"This is a sick guy, and Americans are not longing for a president who's going to go out and use ethnic slurs against people," he said. "It's amusing in the same way telling dirty jokes around a frat house can get laughs, but most people grow out of that. It's childish."
Romney told CNN on Friday that he was worried Trump's language could lead to "trickle-down racism" in the country.
When asked why he persists in calling Warren "Pocahontas" and what he makes of the alarm it has caused among some Republicans, Trump responded bluntly in a statement Friday: "Because she is a nasty person, a terrible US senator, and it drives her crazy."
"The Republicans should find it offensive that she scammed the system by faking her heritage, not that I am unafraid to point that out," he continued in the statement, which was provided by his spokeswoman, Hope Hicks. "Actually, Goofy Elizabeth, her nickname, is far worse."
Pocahontas is the nickname of the daughter of a Powhatan chief who was kidnapped by the English about 1613. She converted to Christianity and married an Englishman, a union that is credited with bringing a lull to hostilities between the settlers and American Indian tribes. Her story inspired the popular 1995 Disney animated film of the same name, furthering perceptions of Pocahontas as a princess, although historians say much of what has been written about her is a romanticised legend at odds with the hardships she endured.
Stephanie Fryberg, an associate professor of psychology and American Indian studies at the University of Washington, said her studies have found that exposing Native American children to images of Pocahontas lowered their sense of collective self-worth.
"Mr Trump's comments reinforce broad stereotypes of Native Americans as Indian chiefs, mascots and princesses, rather than contemporary people who are contributing to society," she said, adding: "He's not using the term in any way to be honorific. He using it to mock her."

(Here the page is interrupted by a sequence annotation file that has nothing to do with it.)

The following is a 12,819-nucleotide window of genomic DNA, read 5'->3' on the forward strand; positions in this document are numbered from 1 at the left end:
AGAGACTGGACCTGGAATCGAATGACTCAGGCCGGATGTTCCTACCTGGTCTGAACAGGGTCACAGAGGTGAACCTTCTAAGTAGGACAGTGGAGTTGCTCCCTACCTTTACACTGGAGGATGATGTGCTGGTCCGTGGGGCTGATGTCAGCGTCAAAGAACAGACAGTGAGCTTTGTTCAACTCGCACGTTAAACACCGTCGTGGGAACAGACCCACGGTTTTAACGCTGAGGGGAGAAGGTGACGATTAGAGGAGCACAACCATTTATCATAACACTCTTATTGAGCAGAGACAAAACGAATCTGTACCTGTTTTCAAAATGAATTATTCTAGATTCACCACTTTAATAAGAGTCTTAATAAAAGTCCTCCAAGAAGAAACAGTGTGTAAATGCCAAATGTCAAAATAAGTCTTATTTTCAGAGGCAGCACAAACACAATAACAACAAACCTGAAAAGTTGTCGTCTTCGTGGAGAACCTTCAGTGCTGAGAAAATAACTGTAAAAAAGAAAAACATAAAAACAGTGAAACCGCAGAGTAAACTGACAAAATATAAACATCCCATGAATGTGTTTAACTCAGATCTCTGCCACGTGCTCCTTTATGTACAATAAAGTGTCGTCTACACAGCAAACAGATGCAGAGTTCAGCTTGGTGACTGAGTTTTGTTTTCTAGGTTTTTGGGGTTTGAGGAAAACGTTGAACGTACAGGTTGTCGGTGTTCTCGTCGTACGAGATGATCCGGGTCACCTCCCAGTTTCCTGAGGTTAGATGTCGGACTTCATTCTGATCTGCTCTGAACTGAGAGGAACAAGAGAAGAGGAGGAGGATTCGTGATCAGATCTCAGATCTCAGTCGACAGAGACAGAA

Trump has repeatedly rejected the notion that he is playing to racial fears in his campaign. "I am the least-racist person that you've ever encountered," he told the Washington Post on Thursday.
Trump has been accused of peddling Native American stereotypes in the past. In 1993, he created an uproar at a House subcommittee hearing by testifying that "organised crime is rampant" in Indian casinos around the nation. At the time, the developer was fighting the expansion of gambling on tribal lands, a direct threat to his casino empire.
Ditching a seven-page statement he planned to deliver as too "politically correct," Trump claimed that he could keep mobsters out of casinos but that Native Americans would not be able to.
"That an Indian chief is going to tell Joe Killer to please get off his reservation is almost unbelievable to me," he said, prompting objections from lawmakers and indignant scoffs from the audience.
Trump also questioned the legitimacy of the Mashantucket Pequots, who operate the Foxwoods Resort Casino in Connecticut.
"They don't look like Indians to me," he said. "And they don't look like Indians to Indians."
In 2000, he secretly financed newspaper ads in Upstate New York warning that a casino sought by the St. Regis Mohawk nation would attract criminals and drug users.
This spring, Trump has repeatedly tweeted about Warren's "phony Native American heritage." He tried out the Pocahontas line in a May interview with New York Times columnist Maureen Dowd, who had asked about his feud with Warren. "You mean Pocahontas?" he replied.
He has continued to refer to her as "Pocahontas" on the campaign trail since then. A Cree reporter in North Dakota chastised him for use of the name, declaring, "That's very offensive!"
On Friday, Trump's latest barrage left many Republican leaders squirming.
Senator Susan Collins, R-Maine, ignored a question about his use of the name, delivering instead a long explanation about why she had to turn her attention back to a discussion about trade issues.
"I'm not going to enter into the daily visitation" of Trump's comments, said Senator Bob Corker, R-Tennessee, chairman of the Senate Foreign Relations Committee, who warned earlier this week that the real estate mogul has a dwindling amount of time left to elevate the tenor of his campaign.
For his part, Senator John Barrasso, R-Wyoming, said he was withholding judgment. "I haven't seen it," he said of Trump's tweet. "Until I see something, I'm very careful."